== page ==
Pay back is tough
Pay back is tough, no doubt about it, and Pennsylvania's businesses are already paying extra to help bring the state's unemployment compensation fund into solvency. The average cost per employee is $544, which includes $56.20 to pay back the federal government for the $3.8 billion it has loaned Pennsylvania to keep jobless benefits flowing. By 2018, if the debt isn't repaid, that $56.20 will grow to an extra $190 a month. So why is the state's fund in this fix? Ah, that depends on one's perspective.
Pay back is tough
Pay back is tough, no doubt about it, and Pennsylvania's businesses are already paying extra to help bring the state's unemployment compensation fund into solvency. The average cost per employee is $544, which includes $56.20 to pay back the federal government for the $3.8 billion it has loaned Pennsylvania to keep jobless benefits flowing. By 2018, if the debt isn't repaid, that $56.20 will grow to an extra $190 a month.
So why is the state's fund in this fix?
Ah, that depends on one's perspective. You can read more about it in my article in Friday's Philadelphia Inquirer. Gail Carmack, the unemployed paralegal pictured here, is hoping the legislators working on the problem will find a way to allow her benefits to continue.
Sharon Dietrich, an employment lawyer for Community Legal Services, and an advocate for unemployed, says the state's fund is in a jam because businesses have not paid their fair share over the years. Right now, she said, businesses pay fees based on the first $8,000 of wages -- a base rate established in the early 1980s. Other states, she said, use higher base rates. "If it had been tied to inflation, it would be up over $20,000. What I find so outrageous is that they want to take it all from the unemployed. It's outrageous to think that the way to fix this is to cut the money from the unemployed people who can least afford it."
What's really outrageous, said Sam Denisco, director of government affairs for Pennsylvania's Chamber of Business and Industry, is the high benefit paid to the unemployed. "Our rate is the highest in the nation." Yes, the base rate may be low, but the way that rate is taxed is not, he said. Meanwhile, he said, beneficiaries are getting very generous benefits.
Businesses, he said, can't afford to pay anything more. "Employers are struggling to pay all their taxes and fees," he said. The more they pay, the less likely they are to hire.
In late December, 2008 and early January, 2009. just before Pennsylvania's fund first drifted into insolvency, representatives of business, labor and the unemployed tried to negotiate a plan that Republican Senator John Gordner described as a "three-legged stool." Gordner, who represents several northern counties and chairs the Senate's Labor and Industry committee, sat in on the negotiations. The contemplated plan would have required businesses to pay more and also would have required employees to contribute. (Employees are now kicking in a small amount of money right now because, under the rules, when the fund goes broke, those currently employed have to ante up. Usually, they don't contribute.) There would also be cuts in benefits for the unemployed.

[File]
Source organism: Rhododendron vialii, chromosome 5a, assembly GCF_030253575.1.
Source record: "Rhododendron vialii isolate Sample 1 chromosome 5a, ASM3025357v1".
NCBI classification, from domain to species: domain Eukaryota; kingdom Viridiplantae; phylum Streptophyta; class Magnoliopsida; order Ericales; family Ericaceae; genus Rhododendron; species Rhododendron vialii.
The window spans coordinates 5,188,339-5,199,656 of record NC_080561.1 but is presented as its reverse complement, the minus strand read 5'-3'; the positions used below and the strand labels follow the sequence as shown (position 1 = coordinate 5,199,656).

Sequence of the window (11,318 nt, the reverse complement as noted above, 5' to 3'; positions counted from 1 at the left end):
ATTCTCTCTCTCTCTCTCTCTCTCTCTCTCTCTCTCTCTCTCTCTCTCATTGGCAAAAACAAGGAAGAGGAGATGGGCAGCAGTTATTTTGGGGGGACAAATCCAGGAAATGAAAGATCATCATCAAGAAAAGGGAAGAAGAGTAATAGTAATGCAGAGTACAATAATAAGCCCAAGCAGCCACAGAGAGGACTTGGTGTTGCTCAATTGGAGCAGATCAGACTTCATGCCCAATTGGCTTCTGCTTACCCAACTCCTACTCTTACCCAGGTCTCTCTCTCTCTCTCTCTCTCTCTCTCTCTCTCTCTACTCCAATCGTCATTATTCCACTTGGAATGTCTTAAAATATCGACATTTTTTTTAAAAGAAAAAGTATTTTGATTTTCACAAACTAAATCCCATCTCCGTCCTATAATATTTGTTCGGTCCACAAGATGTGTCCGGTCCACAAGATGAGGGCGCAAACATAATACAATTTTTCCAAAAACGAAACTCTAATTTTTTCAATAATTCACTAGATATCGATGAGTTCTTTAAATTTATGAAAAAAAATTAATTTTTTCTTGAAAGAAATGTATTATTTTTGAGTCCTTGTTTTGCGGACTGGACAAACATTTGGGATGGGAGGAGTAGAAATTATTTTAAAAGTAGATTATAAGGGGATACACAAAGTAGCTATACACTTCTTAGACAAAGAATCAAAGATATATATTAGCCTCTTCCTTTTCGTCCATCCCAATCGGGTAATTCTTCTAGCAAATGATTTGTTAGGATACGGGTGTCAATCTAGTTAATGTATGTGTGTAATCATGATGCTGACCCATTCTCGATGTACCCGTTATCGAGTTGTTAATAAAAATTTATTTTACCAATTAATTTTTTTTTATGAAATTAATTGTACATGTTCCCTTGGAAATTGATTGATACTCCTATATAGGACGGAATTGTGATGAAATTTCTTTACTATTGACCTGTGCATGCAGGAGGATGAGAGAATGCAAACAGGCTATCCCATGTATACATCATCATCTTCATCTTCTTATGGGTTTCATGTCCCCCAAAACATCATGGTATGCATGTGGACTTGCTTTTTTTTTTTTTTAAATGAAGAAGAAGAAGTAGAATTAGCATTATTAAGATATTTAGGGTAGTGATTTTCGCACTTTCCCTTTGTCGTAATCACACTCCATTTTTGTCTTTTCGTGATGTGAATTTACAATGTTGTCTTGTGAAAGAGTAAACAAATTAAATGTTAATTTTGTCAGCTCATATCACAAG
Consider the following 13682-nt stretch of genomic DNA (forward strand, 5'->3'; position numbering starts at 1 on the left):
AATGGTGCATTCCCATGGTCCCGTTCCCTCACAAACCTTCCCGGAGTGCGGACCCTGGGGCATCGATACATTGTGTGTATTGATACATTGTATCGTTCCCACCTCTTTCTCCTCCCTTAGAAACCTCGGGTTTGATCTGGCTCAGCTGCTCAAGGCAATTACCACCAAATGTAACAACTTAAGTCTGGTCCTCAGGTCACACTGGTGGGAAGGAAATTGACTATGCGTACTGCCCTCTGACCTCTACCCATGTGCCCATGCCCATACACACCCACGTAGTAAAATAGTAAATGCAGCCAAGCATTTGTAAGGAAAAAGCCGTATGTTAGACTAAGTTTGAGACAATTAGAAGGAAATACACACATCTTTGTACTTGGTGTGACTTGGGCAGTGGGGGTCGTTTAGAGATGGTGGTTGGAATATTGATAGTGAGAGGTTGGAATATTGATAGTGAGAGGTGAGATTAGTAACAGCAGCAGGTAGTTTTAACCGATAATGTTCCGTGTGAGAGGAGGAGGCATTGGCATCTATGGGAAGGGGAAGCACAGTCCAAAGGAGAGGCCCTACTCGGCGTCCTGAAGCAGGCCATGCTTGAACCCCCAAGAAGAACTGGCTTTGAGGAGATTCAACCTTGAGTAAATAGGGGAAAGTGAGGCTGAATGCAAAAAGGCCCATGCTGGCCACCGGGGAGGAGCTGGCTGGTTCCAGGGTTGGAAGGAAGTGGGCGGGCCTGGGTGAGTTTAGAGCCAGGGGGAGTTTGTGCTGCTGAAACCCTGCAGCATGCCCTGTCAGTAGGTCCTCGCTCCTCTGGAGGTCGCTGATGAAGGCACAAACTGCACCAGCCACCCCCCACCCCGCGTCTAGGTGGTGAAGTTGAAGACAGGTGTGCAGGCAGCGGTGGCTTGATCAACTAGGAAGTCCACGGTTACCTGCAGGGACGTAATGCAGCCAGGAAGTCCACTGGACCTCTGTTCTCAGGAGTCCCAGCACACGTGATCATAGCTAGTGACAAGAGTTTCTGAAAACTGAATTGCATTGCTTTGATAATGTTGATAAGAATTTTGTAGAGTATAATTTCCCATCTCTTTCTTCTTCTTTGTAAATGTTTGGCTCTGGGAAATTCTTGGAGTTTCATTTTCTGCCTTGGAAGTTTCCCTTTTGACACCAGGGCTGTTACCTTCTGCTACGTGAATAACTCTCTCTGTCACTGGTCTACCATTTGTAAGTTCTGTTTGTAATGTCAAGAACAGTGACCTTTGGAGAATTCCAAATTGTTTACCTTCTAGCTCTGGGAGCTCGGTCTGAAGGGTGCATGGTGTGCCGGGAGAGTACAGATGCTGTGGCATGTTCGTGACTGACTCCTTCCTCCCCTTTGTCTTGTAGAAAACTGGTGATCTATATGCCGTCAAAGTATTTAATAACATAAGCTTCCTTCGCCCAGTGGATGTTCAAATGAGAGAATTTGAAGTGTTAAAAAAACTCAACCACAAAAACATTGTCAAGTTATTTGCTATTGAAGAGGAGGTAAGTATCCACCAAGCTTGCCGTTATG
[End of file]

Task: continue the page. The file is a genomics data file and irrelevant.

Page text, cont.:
Businesses prefer the stronger fix being offered in House Bill 916, introduced by Rep. Scott Perry. Gordner's Senate Bill 1030 follows more along the line of the negotiations, but does not include any increases for businesses or any permanent increases for employees. Like the House Bill, it finds savings by cutting benefits to the unemployed, only it cuts less of them, and therefore saves less money.
There is some urgency. If the state doesn't do something, a related set of benefits, funded by the federal government will go away by June 11, even as state gets deeper and deeper in debt. If the state doesn't act by June 11, 45,000 unemployed Pennsylvanians, or nearly one in 10, will lose a set of benefits immediately.
Gordner agrees that his bill doesn't include all the "three-legged stool" measures that he would like. But, he said, his version did pass out of committee unanimously and he's hoping that the Assembly as a whole will favor his approach over the one promulgated in House Bill 916.
"Frankly," he said, "I put together a modest proposal that allows us to get the extended benefits and make some changes in savings to allow the bill to get to the governor by June 11."